The Importance of Facts

Rani Hamilton, Staff Writer

False information has the ability to spread 20 times quicker than it used to with the internet. If somebody sees a tweet with false information on Twitter, they’re most likely not going to look much farther into it. They see a headline that’s offensive to them and immediately rage about it. Most of the time, though, that headline is from a satire website and proves nothing. By now, I thought people would understand the internet is rarely trustworthy. Why do people continue to believe false information instead of researching themselves and forming their own opinions?

When you’re about to go into a debate about clashing opinions, facts are your best friend. If you pull something out of thin air, and then it turns out to be completely inaccurate, it will only hurt your argument. It doesn’t matter if you’re arguing about politics, iPhone vs. Android, the best One Direction song, or what state is the most useless. You need to have facts to back up basically everything that has formed your opinion.

Twitter is overflowing with fake news stories and fake facts that are retweeted thousands of times. Sure, there are plenty of people replying to the tweet informing the person who tweeted it that it is indeed fake, but rarely does anyone look at that. It’s always just see it, read it, retweet it. This has only worsened during election season, with people retweeting stories from well-known satire news websites that slandered either candidate. In order to stay away from the absolute mess politics is, though, an example from culture right now would be the recent controversy about the movie A Dog’s Purpose.

TMZ released a clip of a dog’s legs from A Dog’s Purpose being “forced” into rushing water while the dog is seemingly terrified. The clip shows the trainer doing this, then the clip cuts to a different scene where the dog is being rescued from the rushing waters being used in one scene. It was assumed that the two clips were from the same day, despite the random cut, and people were enraged. It spread like wildfire; people were boycotting the movie and petitioning to have it not released in theatres. Barely anyone was suspicious about the random cut in the middle of the video.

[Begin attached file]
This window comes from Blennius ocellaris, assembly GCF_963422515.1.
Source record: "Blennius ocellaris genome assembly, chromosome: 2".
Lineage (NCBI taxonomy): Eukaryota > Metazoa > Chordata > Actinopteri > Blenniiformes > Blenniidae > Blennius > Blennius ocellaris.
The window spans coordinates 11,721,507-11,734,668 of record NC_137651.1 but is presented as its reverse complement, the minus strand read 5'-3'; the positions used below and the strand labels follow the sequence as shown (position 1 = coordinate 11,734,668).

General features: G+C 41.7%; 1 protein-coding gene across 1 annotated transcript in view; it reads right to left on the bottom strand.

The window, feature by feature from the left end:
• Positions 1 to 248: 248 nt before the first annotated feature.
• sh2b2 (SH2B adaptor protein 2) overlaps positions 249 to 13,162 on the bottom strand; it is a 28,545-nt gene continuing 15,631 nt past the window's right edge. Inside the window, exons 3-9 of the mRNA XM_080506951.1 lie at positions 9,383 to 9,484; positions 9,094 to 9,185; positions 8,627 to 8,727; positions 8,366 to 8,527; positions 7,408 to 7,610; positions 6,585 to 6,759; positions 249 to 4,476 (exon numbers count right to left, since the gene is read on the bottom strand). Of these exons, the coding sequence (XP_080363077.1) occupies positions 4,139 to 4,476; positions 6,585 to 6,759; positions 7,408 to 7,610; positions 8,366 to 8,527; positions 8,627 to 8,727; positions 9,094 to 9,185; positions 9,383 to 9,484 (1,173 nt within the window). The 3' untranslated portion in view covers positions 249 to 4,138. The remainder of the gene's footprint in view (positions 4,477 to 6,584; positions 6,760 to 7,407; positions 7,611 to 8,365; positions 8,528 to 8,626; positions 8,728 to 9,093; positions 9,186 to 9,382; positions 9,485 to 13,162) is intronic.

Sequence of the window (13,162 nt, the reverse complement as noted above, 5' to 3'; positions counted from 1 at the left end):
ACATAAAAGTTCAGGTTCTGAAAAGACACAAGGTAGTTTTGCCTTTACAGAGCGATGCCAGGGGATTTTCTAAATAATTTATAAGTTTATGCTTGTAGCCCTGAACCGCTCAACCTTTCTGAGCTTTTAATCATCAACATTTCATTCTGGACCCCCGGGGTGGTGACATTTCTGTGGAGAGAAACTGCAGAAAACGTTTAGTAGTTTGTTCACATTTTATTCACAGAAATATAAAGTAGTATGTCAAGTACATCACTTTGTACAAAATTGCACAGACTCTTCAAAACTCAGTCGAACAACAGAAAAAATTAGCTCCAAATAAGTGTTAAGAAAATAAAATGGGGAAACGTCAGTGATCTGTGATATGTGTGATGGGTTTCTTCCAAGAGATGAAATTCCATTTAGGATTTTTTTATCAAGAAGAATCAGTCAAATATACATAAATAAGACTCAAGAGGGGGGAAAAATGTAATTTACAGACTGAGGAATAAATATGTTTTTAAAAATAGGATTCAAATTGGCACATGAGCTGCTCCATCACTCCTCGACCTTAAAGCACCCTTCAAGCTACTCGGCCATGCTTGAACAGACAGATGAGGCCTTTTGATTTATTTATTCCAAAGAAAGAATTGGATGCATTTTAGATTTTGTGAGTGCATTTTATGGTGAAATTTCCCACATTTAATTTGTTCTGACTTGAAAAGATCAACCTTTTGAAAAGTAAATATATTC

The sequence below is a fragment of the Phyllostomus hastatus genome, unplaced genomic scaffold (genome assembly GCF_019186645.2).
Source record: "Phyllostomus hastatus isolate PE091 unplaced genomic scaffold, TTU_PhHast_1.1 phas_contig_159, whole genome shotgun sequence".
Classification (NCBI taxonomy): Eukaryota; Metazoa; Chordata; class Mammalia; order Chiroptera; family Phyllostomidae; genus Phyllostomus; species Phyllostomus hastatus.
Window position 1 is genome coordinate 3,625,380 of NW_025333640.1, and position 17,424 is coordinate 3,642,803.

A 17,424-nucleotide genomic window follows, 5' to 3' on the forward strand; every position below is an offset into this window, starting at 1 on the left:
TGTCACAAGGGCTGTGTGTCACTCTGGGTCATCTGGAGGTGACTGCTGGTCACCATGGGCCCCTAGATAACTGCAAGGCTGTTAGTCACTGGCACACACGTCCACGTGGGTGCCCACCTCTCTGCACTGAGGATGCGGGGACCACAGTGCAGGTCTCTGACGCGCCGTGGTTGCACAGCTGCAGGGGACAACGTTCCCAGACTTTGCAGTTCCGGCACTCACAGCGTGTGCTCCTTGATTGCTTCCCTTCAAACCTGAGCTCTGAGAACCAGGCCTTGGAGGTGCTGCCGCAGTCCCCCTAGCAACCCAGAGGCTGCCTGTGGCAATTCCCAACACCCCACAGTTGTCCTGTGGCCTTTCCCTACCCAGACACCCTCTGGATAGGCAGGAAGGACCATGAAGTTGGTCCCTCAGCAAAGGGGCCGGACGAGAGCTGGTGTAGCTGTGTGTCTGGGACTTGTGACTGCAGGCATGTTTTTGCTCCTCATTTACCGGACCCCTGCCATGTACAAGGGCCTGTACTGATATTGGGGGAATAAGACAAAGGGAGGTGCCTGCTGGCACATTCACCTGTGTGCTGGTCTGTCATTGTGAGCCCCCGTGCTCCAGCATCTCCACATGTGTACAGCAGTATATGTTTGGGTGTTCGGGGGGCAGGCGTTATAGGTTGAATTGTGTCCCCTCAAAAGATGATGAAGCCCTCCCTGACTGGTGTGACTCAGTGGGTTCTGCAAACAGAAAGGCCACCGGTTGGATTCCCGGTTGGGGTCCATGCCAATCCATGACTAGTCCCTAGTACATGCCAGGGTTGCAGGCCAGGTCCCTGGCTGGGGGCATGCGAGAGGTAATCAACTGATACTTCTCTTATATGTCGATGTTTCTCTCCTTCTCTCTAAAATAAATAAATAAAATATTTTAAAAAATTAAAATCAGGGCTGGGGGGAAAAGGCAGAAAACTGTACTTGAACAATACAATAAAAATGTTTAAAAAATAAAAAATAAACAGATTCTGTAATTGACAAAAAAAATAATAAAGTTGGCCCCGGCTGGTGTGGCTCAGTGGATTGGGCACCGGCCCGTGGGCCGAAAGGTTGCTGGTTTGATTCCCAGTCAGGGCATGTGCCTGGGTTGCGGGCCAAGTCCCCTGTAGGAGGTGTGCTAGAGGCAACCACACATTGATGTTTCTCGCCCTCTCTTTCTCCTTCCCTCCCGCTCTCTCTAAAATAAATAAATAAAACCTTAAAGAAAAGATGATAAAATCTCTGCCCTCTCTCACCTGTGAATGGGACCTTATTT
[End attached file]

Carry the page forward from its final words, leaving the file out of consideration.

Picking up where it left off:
It turns out that the clip was edited together. TMZ had taken  two different videos and put them together to make it seem like they ended up forcing the dog into the water when it was definitely not ready to be put into that situation. The dog had been trained for weeks, and they only put him in the water when he was comfortable, hence the second part of the video where the dog is in the water. The scene has finished and the trainer is rescuing the dog out of the water. Of course, only the edited video went around and even now people refuse to see the movie because of the “abuse” the dogs were put through.

Not every debate is going to require cold hard facts, though, such as the One Direction example I used earlier. For that, it would more so just be “Stockholm Syndrome” is One Direction’s best song, because Harry Styles crafted that masterpiece with his bare hands” (That right there is a fact).

Facts are beyond important. Walking around spitting out fake facts is practically one of the worst things you could do today. It’s way too easy to expose lies and reveal the truth these days with the massive amount of communication we have available to us. Looking a bit deeper into something is not too much work, and honestly, you can only ever truly be confident in your opinion if you’ve actually done the extra research to assure yourself that you are right.